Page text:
Akin to the Franciscans Order but with far less difficulty, the Augustinian Order has its founding controversy about the degree of poverty to adopt. Some groupings of Augustinian hermits came to the Grand Union of 1256 with the practice of absolute poverty, while other groups were permitting possessions by the community as authorized for the Order by a papal directive in 1257.
Image (below): St Francis of Assisi preaching to the birds. By Giotto di Bondone (1267 – 1337), circa 1297-99. Fresco, 270 x 200 cms, Upper Church of San Francesco, Assisi.
The above-mentioned divergence of opinion among the Augustinians endangered the whole program of the Order’s Cardinal Protector, Richard Annibaldi. Seeking to please everyone he declared in 1257 both forms of poverty permissible. It caused unrest, however, among the strictest group, the Brettini (or Brictini), who then in 1260 were permitted to revert to their strict eremitical life in their hermitage at Brettino. This did not, however, win the approval of the stricter party within the Order, of which Blessed Clement of Osimo O.S.A.was the main leader. Yes, it was a practical concession to the friars at Brettino, but they appreciated that it was not an ideological solution for the entire Augustinian Order.
Clement resigned as Prior General of the Order because Annibaldi insisted with great energy on his decision even in cases where it was clearly detrimental to the general welfare of the Order or at least not consistent with changed conditions. The judgment of Annibaldi in these matters was directed by demands of the canonistic exigencies, and disregarded deeper and more important religious necessities. As a member of the Brettini group drawn into the Grand Union of 1256, Blessed Clement believed in the mendicant way of life and did not accept reelection until after the Annibaldi had died.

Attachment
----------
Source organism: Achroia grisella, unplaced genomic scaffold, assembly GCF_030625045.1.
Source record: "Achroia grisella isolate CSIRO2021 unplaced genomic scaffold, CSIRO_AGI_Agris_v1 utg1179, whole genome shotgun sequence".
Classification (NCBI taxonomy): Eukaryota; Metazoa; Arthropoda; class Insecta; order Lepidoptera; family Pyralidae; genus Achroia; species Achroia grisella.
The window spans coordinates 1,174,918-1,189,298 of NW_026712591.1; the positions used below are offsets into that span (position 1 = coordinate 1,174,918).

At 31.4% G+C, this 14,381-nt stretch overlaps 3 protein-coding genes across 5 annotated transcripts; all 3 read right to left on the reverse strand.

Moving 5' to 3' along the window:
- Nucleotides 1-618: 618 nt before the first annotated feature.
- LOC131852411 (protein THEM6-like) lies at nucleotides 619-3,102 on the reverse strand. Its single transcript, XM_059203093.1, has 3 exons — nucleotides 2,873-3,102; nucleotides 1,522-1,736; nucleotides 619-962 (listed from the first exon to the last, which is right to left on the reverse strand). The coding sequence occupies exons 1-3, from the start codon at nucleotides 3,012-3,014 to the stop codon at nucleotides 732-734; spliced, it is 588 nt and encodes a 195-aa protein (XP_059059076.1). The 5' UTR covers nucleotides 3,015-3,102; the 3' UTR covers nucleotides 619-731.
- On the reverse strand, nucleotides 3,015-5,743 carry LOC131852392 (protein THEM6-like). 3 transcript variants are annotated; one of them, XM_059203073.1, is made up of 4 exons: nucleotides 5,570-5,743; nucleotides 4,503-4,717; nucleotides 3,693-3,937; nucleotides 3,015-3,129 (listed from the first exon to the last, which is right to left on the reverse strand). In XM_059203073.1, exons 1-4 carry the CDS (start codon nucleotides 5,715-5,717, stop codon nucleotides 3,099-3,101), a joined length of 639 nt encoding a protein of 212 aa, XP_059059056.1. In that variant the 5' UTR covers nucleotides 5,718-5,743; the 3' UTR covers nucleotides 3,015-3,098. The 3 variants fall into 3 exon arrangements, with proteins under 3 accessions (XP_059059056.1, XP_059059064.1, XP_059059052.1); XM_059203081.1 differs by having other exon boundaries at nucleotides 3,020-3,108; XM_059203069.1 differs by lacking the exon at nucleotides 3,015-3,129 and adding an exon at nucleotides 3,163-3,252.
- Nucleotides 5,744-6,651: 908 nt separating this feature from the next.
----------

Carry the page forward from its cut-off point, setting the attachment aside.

Then Clement of Osimo O.S.A. did not rest until the General Chapter of Ratisbon in 1290 accepted an absolute poverty as the fundamental law of the Order. Consequently, all hermitages with possessions were to be sold and only those hermitages that could live by begging were to be retained. That the Papal Curia never fully approved these unrealistic ways is evident from its struggle with the Franciscan Spirituals (observant movement); the mendicants were expected to get settled and to conform in some measure with established monastic forms.
In March 1326, Prior General William of Cremona O.S.A. issued his Ordinationes pro reparatione Ordinis (“Directives for the Renewal of the Order”) to all the Provinces of the Order. In general terms, he complained that the Order, which was meant to be the third column in the house of God, had spiritually collapsed and had deviated from the observance of the old traditions and the Augustinian Constitutions. He blamed the Augustinian superiors for their negligence, by allowing a life of worldliness and vanity to creep into the Order under the guise of the religious habit. William's first concern was, therefore, to have good Superiors appointed at the Provincial Chapters.
His Vicar who presided over those Chapters was commanded, by virtue of the vow of obedience, to make a thorough investigation about the character of the candidates to be elected to the offices of Provincial, Definitors, and Priors, whether they had by any illegal machinations, directly or indirectly, procured their own election to those offices. The other goals of the Prior General were chiefly directed towards a strict observance of the Augustinian Constitutions, the education of novices, the care of the sick brethren, the performance of the religious exercises, and the restoration of the Order's monastic discipline as a remedy against the spiritual decay of the Order and the harmful influence of a materialistic the spirit of the age.
Besides his vigilant care for the whole Order, William of Cremona paid special attention to the Augustinian studium generale (house of studies) at Paris. In a letter dated April 1328 he revoked the numerous regulations and ordinances made by his predecessors for that house, in order to preclude perplexity and the danger of non-observance.